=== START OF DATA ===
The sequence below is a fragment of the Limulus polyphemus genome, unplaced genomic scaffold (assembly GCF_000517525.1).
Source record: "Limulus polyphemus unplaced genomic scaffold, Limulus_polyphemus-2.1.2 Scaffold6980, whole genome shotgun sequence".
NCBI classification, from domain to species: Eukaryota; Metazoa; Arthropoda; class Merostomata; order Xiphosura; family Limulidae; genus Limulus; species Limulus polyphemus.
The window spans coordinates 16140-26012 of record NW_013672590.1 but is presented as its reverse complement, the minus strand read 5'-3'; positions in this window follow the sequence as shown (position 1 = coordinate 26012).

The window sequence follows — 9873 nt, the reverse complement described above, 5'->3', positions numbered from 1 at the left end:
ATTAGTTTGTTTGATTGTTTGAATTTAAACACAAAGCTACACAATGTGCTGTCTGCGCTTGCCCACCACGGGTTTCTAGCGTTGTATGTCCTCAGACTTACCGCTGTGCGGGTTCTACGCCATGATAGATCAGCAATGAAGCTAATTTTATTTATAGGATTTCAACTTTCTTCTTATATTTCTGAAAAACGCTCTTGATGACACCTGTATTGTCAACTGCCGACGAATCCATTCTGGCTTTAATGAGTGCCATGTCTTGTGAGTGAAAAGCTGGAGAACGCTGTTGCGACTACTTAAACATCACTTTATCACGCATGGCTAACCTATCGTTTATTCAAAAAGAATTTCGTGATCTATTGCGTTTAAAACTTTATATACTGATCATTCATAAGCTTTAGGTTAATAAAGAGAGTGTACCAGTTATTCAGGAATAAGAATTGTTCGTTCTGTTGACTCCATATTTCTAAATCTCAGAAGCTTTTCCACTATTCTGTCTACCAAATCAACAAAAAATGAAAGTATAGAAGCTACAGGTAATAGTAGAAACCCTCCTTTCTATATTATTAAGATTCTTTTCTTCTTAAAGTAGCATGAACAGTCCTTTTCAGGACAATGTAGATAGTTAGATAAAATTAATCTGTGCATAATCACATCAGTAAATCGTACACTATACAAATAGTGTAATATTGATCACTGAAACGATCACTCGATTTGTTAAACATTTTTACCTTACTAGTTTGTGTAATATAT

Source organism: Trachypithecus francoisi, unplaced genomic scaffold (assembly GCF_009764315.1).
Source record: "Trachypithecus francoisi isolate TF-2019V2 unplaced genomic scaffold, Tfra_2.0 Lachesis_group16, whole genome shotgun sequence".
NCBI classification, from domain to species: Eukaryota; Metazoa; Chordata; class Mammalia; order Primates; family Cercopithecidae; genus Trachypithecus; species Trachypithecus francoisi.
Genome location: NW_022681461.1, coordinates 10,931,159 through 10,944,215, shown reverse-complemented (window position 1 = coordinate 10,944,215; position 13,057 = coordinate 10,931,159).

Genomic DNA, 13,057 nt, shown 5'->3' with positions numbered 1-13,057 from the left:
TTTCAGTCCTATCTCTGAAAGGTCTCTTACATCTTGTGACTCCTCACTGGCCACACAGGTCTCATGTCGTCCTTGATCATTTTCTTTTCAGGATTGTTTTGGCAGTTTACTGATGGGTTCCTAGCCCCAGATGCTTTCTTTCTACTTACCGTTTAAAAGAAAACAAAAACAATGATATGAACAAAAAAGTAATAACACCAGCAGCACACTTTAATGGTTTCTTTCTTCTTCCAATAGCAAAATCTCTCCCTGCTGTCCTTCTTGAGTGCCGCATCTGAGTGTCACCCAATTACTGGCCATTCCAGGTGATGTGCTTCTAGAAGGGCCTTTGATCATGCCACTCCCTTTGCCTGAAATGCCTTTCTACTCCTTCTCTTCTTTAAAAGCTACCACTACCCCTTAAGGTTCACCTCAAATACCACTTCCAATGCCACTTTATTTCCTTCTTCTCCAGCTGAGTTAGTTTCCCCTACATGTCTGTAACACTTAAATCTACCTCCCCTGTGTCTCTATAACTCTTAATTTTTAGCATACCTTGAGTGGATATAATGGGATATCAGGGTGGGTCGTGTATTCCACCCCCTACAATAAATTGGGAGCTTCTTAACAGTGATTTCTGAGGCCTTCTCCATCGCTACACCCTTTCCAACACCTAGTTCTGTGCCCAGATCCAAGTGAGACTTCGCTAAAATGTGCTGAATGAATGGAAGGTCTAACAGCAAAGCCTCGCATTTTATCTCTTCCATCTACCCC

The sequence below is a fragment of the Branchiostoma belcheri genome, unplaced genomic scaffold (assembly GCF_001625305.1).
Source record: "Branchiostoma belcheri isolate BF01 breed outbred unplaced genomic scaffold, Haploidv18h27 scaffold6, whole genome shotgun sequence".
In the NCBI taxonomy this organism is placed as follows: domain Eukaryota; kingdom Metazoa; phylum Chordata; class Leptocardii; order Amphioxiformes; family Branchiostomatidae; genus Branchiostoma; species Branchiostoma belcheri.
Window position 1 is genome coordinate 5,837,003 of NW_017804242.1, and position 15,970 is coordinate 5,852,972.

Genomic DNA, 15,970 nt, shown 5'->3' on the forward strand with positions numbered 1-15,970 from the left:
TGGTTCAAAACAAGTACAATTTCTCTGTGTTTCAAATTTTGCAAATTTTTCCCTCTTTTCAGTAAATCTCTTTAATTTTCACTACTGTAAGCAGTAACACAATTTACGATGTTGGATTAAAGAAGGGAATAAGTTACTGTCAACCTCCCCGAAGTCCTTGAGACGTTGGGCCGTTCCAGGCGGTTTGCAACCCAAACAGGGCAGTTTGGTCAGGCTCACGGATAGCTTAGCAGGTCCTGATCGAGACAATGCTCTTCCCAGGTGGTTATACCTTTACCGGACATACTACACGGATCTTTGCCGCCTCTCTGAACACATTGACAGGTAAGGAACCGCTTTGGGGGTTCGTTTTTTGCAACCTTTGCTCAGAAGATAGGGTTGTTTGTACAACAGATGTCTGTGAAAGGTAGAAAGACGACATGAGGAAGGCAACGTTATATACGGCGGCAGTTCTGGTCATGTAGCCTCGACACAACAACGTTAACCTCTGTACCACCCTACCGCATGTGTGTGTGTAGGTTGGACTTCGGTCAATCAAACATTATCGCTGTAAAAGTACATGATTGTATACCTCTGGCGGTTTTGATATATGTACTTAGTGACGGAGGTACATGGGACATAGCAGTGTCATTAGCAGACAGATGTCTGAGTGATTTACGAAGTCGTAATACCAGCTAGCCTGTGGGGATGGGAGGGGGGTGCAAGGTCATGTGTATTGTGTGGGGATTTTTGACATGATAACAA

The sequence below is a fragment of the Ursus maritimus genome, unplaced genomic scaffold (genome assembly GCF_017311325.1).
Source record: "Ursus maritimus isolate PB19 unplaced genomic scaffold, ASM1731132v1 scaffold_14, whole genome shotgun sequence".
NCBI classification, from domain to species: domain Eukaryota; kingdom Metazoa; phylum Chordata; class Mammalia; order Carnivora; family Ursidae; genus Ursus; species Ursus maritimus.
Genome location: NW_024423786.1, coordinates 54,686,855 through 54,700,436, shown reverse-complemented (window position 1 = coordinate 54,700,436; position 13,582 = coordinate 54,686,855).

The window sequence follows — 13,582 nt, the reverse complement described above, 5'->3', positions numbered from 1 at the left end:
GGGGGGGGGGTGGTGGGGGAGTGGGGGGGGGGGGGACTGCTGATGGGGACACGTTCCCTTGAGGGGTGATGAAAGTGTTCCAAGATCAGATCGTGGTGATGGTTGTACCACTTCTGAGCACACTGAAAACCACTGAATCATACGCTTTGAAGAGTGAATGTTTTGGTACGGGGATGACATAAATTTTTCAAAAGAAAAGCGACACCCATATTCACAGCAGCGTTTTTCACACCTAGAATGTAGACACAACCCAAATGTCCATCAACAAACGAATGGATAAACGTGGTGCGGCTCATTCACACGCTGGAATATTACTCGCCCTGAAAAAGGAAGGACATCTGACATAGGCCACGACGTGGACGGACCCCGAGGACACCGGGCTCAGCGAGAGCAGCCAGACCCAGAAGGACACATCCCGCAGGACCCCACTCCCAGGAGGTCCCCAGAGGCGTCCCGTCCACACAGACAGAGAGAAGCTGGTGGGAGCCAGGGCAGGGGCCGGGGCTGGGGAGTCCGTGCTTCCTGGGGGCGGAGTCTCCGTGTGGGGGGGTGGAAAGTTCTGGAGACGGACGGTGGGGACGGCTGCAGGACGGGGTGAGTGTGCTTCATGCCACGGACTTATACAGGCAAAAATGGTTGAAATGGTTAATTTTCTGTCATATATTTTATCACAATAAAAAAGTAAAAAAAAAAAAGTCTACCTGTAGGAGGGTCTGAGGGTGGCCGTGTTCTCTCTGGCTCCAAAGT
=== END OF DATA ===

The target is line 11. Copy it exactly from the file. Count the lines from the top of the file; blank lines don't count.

Genomic DNA, 13,057 nt, shown 5'->3' with positions numbered 1-13,057 from the left: